Casa de Sucre in Quito’s Centro Histórico has been the home of Sucre. The colonial building has been beautifully restored and now houses a museum with items that has belonged to Sucre, or just furniture and other objects, like weapons, documents and clothings, from the same era, the beginning of the 19th century.
Admission to the museum was $1 (August 2011). It is open between 9 - 17.30 on Monday - Friday, and between 10 - 17.30 on Saturdays. When I visited there were older pupils from a school doing the guiding. My guide only spoke Spanish, but I understood most of the things he said, and it was a very informative.
Museo de la Ciudad, the City Museum, is situated in the old Hospital San Juan de Dios, which was built already in 1563. It was used as a hospital until 1973 and has then been restored.
The exhibitions in the museum are about the history of Quito and how people have lived in the area. It starts with Quito’s early history and goes on to colonial time and then independence, up to modern time. There are artefacts, maps, costumes, photos and models on display.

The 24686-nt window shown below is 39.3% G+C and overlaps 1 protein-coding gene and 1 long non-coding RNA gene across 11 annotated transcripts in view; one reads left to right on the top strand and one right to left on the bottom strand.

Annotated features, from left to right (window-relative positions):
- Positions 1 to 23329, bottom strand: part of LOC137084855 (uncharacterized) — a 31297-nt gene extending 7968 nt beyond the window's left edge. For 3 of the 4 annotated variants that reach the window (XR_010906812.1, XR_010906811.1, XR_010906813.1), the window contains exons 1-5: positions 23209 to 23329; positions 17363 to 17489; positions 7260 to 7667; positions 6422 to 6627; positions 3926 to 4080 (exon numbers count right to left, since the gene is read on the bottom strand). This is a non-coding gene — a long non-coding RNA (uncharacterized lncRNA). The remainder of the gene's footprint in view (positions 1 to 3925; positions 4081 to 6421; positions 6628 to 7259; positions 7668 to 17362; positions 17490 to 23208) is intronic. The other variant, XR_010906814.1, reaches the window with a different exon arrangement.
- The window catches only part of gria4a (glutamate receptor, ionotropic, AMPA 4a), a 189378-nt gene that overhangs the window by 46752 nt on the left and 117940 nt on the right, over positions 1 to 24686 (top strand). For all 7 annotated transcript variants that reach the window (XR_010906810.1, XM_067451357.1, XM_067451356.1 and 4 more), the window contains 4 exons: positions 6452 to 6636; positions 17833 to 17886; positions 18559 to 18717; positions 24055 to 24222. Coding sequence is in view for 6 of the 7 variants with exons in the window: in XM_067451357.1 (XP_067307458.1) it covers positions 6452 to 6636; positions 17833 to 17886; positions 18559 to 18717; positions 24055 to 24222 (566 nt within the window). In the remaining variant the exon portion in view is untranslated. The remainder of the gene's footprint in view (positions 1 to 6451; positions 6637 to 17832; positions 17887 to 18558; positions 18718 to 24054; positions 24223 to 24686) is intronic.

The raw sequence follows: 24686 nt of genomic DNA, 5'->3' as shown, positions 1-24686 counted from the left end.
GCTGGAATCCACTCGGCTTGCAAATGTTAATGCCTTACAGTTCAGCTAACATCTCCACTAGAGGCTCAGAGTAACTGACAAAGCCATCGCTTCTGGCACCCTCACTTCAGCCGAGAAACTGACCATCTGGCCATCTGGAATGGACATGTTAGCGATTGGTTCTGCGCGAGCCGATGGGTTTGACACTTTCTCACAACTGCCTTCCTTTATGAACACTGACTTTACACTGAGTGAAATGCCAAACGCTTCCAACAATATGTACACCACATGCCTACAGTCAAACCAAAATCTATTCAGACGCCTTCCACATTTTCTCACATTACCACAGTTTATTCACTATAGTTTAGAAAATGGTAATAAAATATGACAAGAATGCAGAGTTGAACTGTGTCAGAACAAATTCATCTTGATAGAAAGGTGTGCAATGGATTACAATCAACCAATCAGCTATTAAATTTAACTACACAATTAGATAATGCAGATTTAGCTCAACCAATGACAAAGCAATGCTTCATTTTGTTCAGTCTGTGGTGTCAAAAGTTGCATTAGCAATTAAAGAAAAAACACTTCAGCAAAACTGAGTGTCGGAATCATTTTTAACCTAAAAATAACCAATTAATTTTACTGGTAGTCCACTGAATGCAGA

There is a nice courtyard and a café in the museum. There are also temporary exhibitions.
Admission was $3 (June 2011)
The museum is open between 9.30 - 17.30, Tuesday - Sunday.
These burial chambers are from the Quitu culture (220-640 A.D.) Ten chambers have been excavated so far. One chamber has replicas of the contents, including 16 plaster bodies.
There is a small museum on the site in addition to the chambers.
Open Wednesday-Sunday, 8-4:30
Free Admission and guided tour. (Spanish and some English)
NOTE: The site is a bit off the beaten path. If you go by taxi, it might be a good idea to ask the driver to wait for you. It doesn’t take long to see it, and there won’t be any taxis going by outside when you come out. The staff doesn’t have a phone on site to call one for you either.
This is a private museum housed in a colonial mansion that was built in 1671. The house is interesting in itself, and the collection is very good. Items are arranged by theme rather than chronologically—Metalwork, spirit houses, ancestors, shamans, etc.
Electronic audioguides are available in English or Spanish for $3, or you can take a 45-minute guided tour in English, Spanish or French. Tours are at 10:30, 12:30 or 3. There is a fee, but I’m not sure of the amount. It is more than the audio-guide.